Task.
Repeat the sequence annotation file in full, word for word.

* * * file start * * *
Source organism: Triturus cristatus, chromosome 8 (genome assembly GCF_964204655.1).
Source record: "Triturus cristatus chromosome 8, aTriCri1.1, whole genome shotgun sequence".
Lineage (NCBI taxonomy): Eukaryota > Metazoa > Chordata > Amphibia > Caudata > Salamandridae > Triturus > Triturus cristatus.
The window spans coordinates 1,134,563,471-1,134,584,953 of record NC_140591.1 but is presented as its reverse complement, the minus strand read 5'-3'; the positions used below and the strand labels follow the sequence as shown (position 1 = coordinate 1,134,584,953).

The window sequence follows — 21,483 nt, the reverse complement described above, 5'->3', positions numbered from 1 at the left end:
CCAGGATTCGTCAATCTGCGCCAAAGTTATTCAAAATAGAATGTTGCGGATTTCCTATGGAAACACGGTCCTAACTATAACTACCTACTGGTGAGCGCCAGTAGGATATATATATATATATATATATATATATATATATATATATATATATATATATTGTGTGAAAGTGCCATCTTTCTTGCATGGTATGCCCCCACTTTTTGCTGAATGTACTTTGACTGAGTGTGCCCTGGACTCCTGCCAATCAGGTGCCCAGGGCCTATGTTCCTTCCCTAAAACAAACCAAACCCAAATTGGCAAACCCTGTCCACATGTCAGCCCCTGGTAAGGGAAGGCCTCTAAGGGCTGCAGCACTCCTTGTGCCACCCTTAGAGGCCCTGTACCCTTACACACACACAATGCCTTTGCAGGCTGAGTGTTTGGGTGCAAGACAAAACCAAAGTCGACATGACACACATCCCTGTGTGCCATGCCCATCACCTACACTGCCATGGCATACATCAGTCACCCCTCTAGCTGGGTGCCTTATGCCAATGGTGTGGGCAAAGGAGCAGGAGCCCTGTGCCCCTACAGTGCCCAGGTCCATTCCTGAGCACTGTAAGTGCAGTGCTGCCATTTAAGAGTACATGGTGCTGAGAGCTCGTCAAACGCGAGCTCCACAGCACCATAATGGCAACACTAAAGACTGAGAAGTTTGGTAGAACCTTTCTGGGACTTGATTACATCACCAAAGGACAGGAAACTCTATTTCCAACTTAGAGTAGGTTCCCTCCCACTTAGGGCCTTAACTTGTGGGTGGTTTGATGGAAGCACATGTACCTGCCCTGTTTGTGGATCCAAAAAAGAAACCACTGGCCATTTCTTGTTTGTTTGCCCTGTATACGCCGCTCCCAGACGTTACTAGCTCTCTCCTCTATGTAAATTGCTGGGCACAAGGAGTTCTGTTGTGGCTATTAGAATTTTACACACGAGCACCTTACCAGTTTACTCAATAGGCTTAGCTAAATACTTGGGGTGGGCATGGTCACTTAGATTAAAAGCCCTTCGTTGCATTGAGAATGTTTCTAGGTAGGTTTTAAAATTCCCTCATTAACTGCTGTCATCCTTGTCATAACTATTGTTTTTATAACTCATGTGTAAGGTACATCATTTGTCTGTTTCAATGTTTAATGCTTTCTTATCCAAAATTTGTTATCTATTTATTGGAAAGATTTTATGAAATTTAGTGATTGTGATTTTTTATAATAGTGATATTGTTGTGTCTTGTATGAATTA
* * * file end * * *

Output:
Source organism: Triturus cristatus, chromosome 8 (genome assembly GCF_964204655.1).
Source record: "Triturus cristatus chromosome 8, aTriCri1.1, whole genome shotgun sequence".
Lineage (NCBI taxonomy): Eukaryota > Metazoa > Chordata > Amphibia > Caudata > Salamandridae > Triturus > Triturus cristatus.
The window spans coordinates 1,134,563,471-1,134,584,953 of record NC_140591.1 but is presented as its reverse complement, the minus strand read 5'-3'; the positions used below and the strand labels follow the sequence as shown (position 1 = coordinate 1,134,584,953).

The window sequence follows — 21,483 nt, the reverse complement described above, 5'->3', positions numbered from 1 at the left end:
CCAGGATTCGTCAATCTGCGCCAAAGTTATTCAAAATAGAATGTTGCGGATTTCCTATGGAAACACGGTCCTAACTATAACTACCTACTGGTGAGCGCCAGTAGGATATATATATATATATATATATATATATATATATATATATATATATATATATTGTGTGAAAGTGCCATCTTTCTTGCATGGTATGCCCCCACTTTTTGCTGAATGTACTTTGACTGAGTGTGCCCTGGACTCCTGCCAATCAGGTGCCCAGGGCCTATGTTCCTTCCCTAAAACAAACCAAACCCAAATTGGCAAACCCTGTCCACATGTCAGCCCCTGGTAAGGGAAGGCCTCTAAGGGCTGCAGCACTCCTTGTGCCACCCTTAGAGGCCCTGTACCCTTACACACACACAATGCCTTTGCAGGCTGAGTGTTTGGGTGCAAGACAAAACCAAAGTCGACATGACACACATCCCTGTGTGCCATGCCCATCACCTACACTGCCATGGCATACATCAGTCACCCCTCTAGCTGGGTGCCTTATGCCAATGGTGTGGGCAAAGGAGCAGGAGCCCTGTGCCCCTACAGTGCCCAGGTCCATTCCTGAGCACTGTAAGTGCAGTGCTGCCATTTAAGAGTACATGGTGCTGAGAGCTCGTCAAACGCGAGCTCCACAGCACCATAATGGCAACACTAAAGACTGAGAAGTTTGGTAGAACCTTTCTGGGACTTGATTACATCACCAAAGGACAGGAAACTCTATTTCCAACTTAGAGTAGGTTCCCTCCCACTTAGGGCCTTAACTTGTGGGTGGTTTGATGGAAGCACATGTACCTGCCCTGTTTGTGGATCCAAAAAAGAAACCACTGGCCATTTCTTGTTTGTTTGCCCTGTATACGCCGCTCCCAGACGTTACTAGCTCTCTCCTCTATGTAAATTGCTGGGCACAAGGAGTTCTGTTGTGGCTATTAGAATTTTACACACGAGCACCTTACCAGTTTACTCAATAGGCTTAGCTAAATACTTGGGGTGGGCATGGTCACTTAGATTAAAAGCCCTTCGTTGCATTGAGAATGTTTCTAGGTAGGTTTTAAAATTCCCTCATTAACTGCTGTCATCCTTGTCATAACTATTGTTTTTATAACTCATGTGTAAGGTACATCATTTGTCTGTTTCAATGTTTAATGCTTTCTTATCCAAAATTTGTTATCTATTTATTGGAAAGATTTTATGAAATTTAGTGATTGTGATTTTTTATAATAGTGATATTGTTGTGTCTTGTATGAATTA